Although it’s easy to help others identify things, it can become difficult to have the same insight looking inward. Steve Woodruff summed this up perfectly by stating “It’s hard to see the label of the jar that you’re in.”
Sometimes you need help developing clarity.
A lot of books, tools, and counsel from a variety of people have helped me to gain clarity and new perspective. The following three assessments significantly contributed to my personal development:
- Strengths Finder 2.0 by Gallup Press
- How the World Sees You: Discover Your Highest Value Through the Science of Fascination by Sally Hogshead
- The Kolbe A Index.
While each is valuable on its own, the three together provide valuable insights to see yourself across multiple dimensions. This input was essential for choosing my actions and developing my personal brand.
Lesson 5: Choose to continually learn and reinvent yourself for relevance
The world is changing at an accelerating pace. How do you remain relevant?
You don’t need to know all the details before you start, but you can start.
What works for me is to start by following my curiosity, letting passion develop as I progress. Early on, I didn’t know that I was passionate about continually diving into technology. However, I followed my curiosity, which enabled me to develop a passion for constant learning and experimentation with ever-evolving technologies. With the pace of technology change today, there is always something to leave behind and something new to learn.
Lesson 6: Choose to stretch your comfort zone often
At times, I completely step out of my comfort zone. More often, I just stretch to enlarge its scope.
Every time I do this, something awesome happens. For example, I am not very comfortable mingling in gatherings where I don’t know anyone. Even so, I stepped out and went to a Women Leading in Technology happy hour a couple years ago.
Although I didn’t know anyone at the event, I met a handful of bright women with whom I have stayed in contact ever since. They’ve inspired me, opened new doors, and I’ve inspired them to try new things in their own line of work.
These connections have led to more connections, significantly impacting my business over the past two years. This never would have happened if I would’ve opted to stay home that evening instead of stretching my comfort zone one more time.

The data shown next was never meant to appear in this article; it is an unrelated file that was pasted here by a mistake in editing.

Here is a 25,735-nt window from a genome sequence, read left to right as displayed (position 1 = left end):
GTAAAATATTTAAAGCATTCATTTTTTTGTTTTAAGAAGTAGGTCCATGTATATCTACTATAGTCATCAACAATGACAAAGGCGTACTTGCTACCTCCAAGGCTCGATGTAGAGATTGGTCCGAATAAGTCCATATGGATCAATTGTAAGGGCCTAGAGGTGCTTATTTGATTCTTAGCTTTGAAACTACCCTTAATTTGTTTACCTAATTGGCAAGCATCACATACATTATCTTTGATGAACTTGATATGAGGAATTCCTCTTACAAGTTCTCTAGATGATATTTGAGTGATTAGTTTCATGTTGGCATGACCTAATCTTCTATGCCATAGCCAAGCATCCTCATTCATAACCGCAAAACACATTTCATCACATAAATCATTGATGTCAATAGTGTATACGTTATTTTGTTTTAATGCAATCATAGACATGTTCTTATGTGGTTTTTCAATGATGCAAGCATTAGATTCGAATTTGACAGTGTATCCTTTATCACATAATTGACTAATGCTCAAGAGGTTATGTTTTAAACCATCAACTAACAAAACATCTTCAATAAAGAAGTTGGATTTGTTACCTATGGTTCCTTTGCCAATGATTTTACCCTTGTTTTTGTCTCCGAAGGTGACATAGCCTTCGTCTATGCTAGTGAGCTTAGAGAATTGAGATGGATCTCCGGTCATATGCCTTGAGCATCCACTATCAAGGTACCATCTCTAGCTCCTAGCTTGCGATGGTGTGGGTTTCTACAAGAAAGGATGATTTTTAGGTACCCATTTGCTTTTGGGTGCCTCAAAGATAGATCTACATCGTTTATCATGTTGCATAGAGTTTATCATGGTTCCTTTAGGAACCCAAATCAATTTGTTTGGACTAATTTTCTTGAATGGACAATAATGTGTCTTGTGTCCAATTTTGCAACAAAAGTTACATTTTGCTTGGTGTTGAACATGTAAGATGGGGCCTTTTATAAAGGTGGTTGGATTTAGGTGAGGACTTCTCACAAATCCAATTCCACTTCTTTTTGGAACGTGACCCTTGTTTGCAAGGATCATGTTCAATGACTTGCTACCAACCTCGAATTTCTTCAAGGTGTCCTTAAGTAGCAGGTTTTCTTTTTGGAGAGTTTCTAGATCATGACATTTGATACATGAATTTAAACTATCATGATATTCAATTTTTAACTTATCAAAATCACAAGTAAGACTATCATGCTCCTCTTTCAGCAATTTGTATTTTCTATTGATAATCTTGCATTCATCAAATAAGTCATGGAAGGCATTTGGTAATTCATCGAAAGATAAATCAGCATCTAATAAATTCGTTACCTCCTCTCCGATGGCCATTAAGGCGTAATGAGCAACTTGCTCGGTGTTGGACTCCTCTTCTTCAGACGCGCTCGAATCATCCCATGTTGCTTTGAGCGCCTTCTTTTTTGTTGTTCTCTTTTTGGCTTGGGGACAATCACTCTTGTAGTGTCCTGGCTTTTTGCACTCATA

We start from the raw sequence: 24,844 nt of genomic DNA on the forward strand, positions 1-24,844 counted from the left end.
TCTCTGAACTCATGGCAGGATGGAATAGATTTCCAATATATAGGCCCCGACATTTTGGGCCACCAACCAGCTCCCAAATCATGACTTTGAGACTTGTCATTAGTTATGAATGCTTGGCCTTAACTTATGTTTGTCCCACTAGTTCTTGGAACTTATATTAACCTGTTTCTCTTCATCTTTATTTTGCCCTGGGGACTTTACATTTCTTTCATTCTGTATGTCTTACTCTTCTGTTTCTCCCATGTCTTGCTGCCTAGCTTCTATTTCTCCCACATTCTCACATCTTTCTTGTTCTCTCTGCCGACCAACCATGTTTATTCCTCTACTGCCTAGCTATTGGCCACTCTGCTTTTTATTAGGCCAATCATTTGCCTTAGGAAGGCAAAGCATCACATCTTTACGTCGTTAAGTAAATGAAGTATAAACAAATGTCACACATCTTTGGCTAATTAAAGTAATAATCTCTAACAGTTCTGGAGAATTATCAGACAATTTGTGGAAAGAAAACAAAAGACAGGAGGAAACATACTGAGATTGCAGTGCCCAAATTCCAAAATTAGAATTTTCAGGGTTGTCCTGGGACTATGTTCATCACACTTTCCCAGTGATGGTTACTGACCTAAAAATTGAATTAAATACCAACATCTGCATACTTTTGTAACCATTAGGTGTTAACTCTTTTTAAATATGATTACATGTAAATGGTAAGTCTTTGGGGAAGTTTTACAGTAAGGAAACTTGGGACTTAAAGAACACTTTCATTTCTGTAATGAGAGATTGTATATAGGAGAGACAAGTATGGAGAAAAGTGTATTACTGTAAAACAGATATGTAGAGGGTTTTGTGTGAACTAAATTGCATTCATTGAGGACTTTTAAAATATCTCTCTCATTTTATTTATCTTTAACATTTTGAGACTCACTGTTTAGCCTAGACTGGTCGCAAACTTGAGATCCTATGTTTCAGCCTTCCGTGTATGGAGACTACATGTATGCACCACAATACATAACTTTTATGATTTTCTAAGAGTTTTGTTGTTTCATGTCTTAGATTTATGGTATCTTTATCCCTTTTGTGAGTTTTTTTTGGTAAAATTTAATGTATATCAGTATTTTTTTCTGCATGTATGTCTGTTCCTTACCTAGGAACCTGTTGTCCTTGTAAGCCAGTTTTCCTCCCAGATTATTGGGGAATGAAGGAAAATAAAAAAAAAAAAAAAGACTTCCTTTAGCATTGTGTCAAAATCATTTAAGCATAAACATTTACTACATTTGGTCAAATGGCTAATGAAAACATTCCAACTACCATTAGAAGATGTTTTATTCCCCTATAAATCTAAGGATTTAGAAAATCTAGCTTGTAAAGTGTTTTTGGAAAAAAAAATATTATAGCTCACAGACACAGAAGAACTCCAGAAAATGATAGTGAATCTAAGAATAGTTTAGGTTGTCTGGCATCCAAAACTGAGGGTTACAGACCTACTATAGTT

Similarly, I stepped way out of my comfort zone to attend the Singularity University Exponential Finance event in New York a few years ago. No one from equipment finance was attending the event, but I learned concepts that changed the way I think. I made a friend that has been a continual encouragement to me, and we connect and share ideas often.
Lesson 7: Choose to own your story and have the boldness to be yourself.
I have found that I’m most effective when I’m myself.
In the past, I thought people would look down on me because I have a different backstory than most. However, being different can be a strength.
When I was going through a website rebrand, I worked with a creative team that took me through their signature “Brand Bounce Boot Camp”. Part of the exercise included a deep dive into a facilitated SWOT analysis. When I saw my non-traditional background as a weakness, they turned it around. I’ll never forget the statement, “Superheroes never have a traditional backstory.”
It’s because of my backstory that I think so differently. It gives me a different perspective and adds value. Choose to own your story.
In short: the past doesn’t define our future. We can choose to create our future and take the action necessary to make it happen.
Developing your personal brand is an ongoing activity and you can choose to reinvent yourself at any time.
For information on personal branding and other helpful resources, see my resources page.